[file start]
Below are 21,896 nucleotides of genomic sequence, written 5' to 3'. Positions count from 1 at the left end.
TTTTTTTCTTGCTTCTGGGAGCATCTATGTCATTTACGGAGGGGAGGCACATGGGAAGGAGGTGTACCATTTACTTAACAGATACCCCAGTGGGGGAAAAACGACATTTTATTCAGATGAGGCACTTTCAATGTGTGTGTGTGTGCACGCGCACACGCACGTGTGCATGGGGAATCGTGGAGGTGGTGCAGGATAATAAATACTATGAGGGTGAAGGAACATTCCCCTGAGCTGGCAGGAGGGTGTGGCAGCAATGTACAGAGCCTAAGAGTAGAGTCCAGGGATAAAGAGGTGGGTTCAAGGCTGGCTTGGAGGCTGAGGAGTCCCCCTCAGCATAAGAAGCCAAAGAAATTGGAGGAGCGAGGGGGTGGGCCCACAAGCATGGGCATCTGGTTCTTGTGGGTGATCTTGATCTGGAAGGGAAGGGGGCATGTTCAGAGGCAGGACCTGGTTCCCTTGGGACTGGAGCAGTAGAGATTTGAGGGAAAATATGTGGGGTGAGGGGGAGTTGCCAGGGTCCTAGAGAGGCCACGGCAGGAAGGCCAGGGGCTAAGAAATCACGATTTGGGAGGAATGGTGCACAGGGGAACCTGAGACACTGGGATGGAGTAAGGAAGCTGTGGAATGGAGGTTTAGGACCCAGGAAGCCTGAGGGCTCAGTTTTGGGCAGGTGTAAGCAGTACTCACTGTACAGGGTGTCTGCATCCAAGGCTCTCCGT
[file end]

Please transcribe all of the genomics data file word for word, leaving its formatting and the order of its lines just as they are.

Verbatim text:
Below are 21,896 nucleotides of genomic sequence, written 5' to 3'. Positions count from 1 at the left end.
TTTTTTTCTTGCTTCTGGGAGCATCTATGTCATTTACGGAGGGGAGGCACATGGGAAGGAGGTGTACCATTTACTTAACAGATACCCCAGTGGGGGAAAAACGACATTTTATTCAGATGAGGCACTTTCAATGTGTGTGTGTGTGCACGCGCACACGCACGTGTGCATGGGGAATCGTGGAGGTGGTGCAGGATAATAAATACTATGAGGGTGAAGGAACATTCCCCTGAGCTGGCAGGAGGGTGTGGCAGCAATGTACAGAGCCTAAGAGTAGAGTCCAGGGATAAAGAGGTGGGTTCAAGGCTGGCTTGGAGGCTGAGGAGTCCCCCTCAGCATAAGAAGCCAAAGAAATTGGAGGAGCGAGGGGGTGGGCCCACAAGCATGGGCATCTGGTTCTTGTGGGTGATCTTGATCTGGAAGGGAAGGGGGCATGTTCAGAGGCAGGACCTGGTTCCCTTGGGACTGGAGCAGTAGAGATTTGAGGGAAAATATGTGGGGTGAGGGGGAGTTGCCAGGGTCCTAGAGAGGCCACGGCAGGAAGGCCAGGGGCTAAGAAATCACGATTTGGGAGGAATGGTGCACAGGGGAACCTGAGACACTGGGATGGAGTAAGGAAGCTGTGGAATGGAGGTTTAGGACCCAGGAAGCCTGAGGGCTCAGTTTTGGGCAGGTGTAAGCAGTACTCACTGTACAGGGTGTCTGCATCCAAGGCTCTCCGT